Complications Aren’t Stopping Women from Using Birth Control

By Keeke van Paassen

— With the fear of getting pregnant lingering, complications that come along with birth control do not necessarily stop women from using it. Whether it’s hormonal or non-hormonal, birth control for women can cause both physical and mental issues, which is also experienced by the female population at Amsterdam University College (AUC).

Professor Marc Spaanderman, gynaecologist at Maastricht University Medical Center, says that most women use contraception to prevent pregnancy. “Especially many young women strongly feel that they don’t want to get pregnant and are very scared that this might happen,” Spaanderman says.

In the Netherlands, birth control pills for women are the most popular means of contraception. Yet with its 9% failure rate, ‘the pill’ is not the most effective way of preventing pregnancy, Brody states. This explains the decreasing use of the pill from 61% to 50% in 2017, as progressively more women prefer an IUD (intrauterine device) nowadays. With a failure rate of only 0.7%, the IUD is more effective in preventing pregnancy, the Center for Drug Evaluation and Research states. An IUD, which can be either hormonal or non-hormonal, is a long-acting reversible contraceptive that prevents sperm from fertilizing an egg. Because the tiny device is inserted in the uterus, it doesn’t need to be taken every day and thus cannot be forgotten. This makes it a good substitute for the pill.

Compared to the pill, hormonal IUDs deliver a lower dose of progestin, a medication that affects the female reproductive system by way of preventing ovulation. Nevertheless, even a low dose can cause side effects. Together with acne and weight gain, depression and mood swings are common consequences of using hormonal contraception. Bridget Nea, a third-year Humanities student at AUC, says that she developed skin problems after using hormonal contraceptives. “My doctor told me that this was the direct result of the contraception, which made me feel very undervalued,” Nea says.

Afraid of these side effects, many women try non-hormonal contraceptives instead. Sophie Valcour, a third-year Humanities student at AUC, says that she was trying to avoid hormones because her sister had dealt with mood and depression problems after using hormonal contraception. Nina Schogt, a former AUC student, says that she avoids hormonal contraceptives because she is prone to depression and thus doesn’t have a lot of reserves to deal with the side effects.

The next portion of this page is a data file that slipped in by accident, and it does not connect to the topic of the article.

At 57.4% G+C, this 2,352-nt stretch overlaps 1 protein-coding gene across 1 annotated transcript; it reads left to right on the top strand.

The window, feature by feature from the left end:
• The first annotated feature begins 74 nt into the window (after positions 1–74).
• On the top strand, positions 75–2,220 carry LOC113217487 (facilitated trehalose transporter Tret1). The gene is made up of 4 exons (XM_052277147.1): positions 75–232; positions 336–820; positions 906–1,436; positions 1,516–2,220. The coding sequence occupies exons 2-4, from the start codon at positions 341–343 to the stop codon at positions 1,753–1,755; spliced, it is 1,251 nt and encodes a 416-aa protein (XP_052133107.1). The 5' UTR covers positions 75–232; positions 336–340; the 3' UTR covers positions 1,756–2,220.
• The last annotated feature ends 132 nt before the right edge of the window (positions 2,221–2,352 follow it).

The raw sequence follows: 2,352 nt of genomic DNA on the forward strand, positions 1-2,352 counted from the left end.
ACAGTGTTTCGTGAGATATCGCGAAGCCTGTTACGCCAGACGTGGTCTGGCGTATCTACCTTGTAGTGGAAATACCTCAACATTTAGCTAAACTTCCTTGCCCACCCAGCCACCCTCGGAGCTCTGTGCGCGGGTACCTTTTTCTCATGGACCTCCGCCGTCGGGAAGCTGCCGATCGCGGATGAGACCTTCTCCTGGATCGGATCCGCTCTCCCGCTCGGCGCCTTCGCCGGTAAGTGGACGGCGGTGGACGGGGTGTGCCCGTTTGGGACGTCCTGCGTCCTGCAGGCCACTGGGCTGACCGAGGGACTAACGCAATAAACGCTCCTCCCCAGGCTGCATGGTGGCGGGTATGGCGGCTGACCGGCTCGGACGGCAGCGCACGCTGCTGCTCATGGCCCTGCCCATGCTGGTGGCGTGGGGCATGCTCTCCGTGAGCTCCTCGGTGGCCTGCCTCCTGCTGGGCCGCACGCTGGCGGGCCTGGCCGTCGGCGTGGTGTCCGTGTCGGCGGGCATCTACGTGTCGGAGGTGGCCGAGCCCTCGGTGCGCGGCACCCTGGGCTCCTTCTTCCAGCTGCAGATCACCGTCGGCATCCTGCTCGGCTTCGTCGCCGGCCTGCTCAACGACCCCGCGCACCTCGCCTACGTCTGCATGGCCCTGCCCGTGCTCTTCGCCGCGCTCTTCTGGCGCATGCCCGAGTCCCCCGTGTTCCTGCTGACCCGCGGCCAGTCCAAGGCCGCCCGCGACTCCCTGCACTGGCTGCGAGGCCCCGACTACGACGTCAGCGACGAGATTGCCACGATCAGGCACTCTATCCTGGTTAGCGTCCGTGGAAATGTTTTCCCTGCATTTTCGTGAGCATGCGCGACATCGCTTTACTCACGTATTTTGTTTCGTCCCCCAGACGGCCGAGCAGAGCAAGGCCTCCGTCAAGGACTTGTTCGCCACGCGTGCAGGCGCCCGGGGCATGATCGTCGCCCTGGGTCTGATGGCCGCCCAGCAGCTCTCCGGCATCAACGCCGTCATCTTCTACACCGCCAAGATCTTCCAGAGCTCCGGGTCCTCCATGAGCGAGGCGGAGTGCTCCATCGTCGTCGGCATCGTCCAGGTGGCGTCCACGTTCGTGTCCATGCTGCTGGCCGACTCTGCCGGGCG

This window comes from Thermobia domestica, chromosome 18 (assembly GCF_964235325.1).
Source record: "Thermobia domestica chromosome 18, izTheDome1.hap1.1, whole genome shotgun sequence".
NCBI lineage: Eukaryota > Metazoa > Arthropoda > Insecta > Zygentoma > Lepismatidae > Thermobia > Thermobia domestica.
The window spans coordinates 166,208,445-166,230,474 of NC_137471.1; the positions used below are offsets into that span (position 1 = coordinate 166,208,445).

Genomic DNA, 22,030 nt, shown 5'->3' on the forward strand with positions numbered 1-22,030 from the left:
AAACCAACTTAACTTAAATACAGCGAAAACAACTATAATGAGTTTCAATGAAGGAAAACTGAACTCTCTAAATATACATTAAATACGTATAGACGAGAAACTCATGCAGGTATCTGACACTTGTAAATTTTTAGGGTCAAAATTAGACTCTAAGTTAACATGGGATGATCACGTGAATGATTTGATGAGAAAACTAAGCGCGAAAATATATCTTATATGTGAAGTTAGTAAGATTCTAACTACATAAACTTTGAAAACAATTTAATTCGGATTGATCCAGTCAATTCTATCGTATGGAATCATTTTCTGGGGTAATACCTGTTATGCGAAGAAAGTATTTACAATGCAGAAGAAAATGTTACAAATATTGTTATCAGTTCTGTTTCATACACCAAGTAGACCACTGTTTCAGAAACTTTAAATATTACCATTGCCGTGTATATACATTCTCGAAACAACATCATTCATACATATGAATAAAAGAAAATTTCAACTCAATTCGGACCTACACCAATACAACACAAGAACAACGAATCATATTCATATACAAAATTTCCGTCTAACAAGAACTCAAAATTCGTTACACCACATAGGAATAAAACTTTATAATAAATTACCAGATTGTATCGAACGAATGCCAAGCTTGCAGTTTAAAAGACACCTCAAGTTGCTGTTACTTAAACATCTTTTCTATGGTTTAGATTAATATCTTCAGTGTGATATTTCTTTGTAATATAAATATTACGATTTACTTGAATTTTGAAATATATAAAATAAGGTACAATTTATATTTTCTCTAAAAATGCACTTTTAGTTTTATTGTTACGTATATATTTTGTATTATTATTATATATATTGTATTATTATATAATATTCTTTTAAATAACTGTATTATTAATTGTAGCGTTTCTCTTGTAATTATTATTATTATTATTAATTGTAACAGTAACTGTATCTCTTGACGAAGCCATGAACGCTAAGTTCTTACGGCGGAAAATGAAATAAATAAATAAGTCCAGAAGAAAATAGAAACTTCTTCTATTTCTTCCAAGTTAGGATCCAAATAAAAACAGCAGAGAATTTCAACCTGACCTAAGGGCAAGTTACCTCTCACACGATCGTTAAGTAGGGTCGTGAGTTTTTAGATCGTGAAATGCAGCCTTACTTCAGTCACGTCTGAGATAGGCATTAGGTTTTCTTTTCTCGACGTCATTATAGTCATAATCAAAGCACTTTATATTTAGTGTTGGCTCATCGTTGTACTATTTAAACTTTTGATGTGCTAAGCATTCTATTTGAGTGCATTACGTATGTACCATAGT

However, non-hormonal contraception can also cause complications. The copper coil, a non-hormonal IUD, is known to intensify a woman’s period. Schogt says that the copper coil has given her severe stomachaches. “Sometimes the pain would be so bad, that I couldn’t walk or even finish my sentence,” she says.

Another non-hormonal means of contraception is the fertility awareness method. In this method, which requires some training, a woman becomes familiar with her menstrual cycle and measures her body temperature to see if she’s ovulating. However, according to Spaanderman, this method is risky as your body temperature only increases after ovulation. “And then you’re too late,” he says.

A third-year Social Sciences student at AUC says that she is shocked by how many female students at AUC use the fertility awareness method. “It is so risky,” she says. “I would always be afraid that I was pregnant.” Miriam Riefel, a second-year Sciences AUC student, agrees with this, saying that this method is way too unreliable.

While hormonal contraceptives tend to cause issues of mood swings and depression, non-hormonal contraceptives increase the intensity of the periods and the risk of getting pregnant. Tired of dealing with the complications of birth control on one hand, yet afraid of becoming pregnant on the other hand, many females struggle with what to choose. Nevertheless, this fear tends to win.

Though there has also been talk about a contraceptive pill for men, this has caused great skepticism. “I would always take responsibility for myself,” Robin Laird, a third-year Sciences AUC student, says. According to Spaanderman, it’s better to be in control as a woman. “If anything were to go wrong, the woman mainly faces the consequences,” he says.

When it comes to contraception for women, “it’s a matter of trial and error,” says Petra Karlsen Stangvik, a third-year Social Sciences AUC student. What works for one woman, doesn’t necessarily work for the other. Whether hormonal or non-hormonal, contraception comes with side effects and can thus cause frustrating complications. Nevertheless, with the fear of getting pregnant stronger than the frustration, many women take birth control despite the complications.

Photo Credits: Cosmopolitan 

Editor’s note: This news story is part of a collaboration between The Herring and AUC’s journalism course. The story was entirely reported, written, edited, and fact checked by members of the journalism course. Some material may have been altered by The Herring’s editors to fit its style guidelines.

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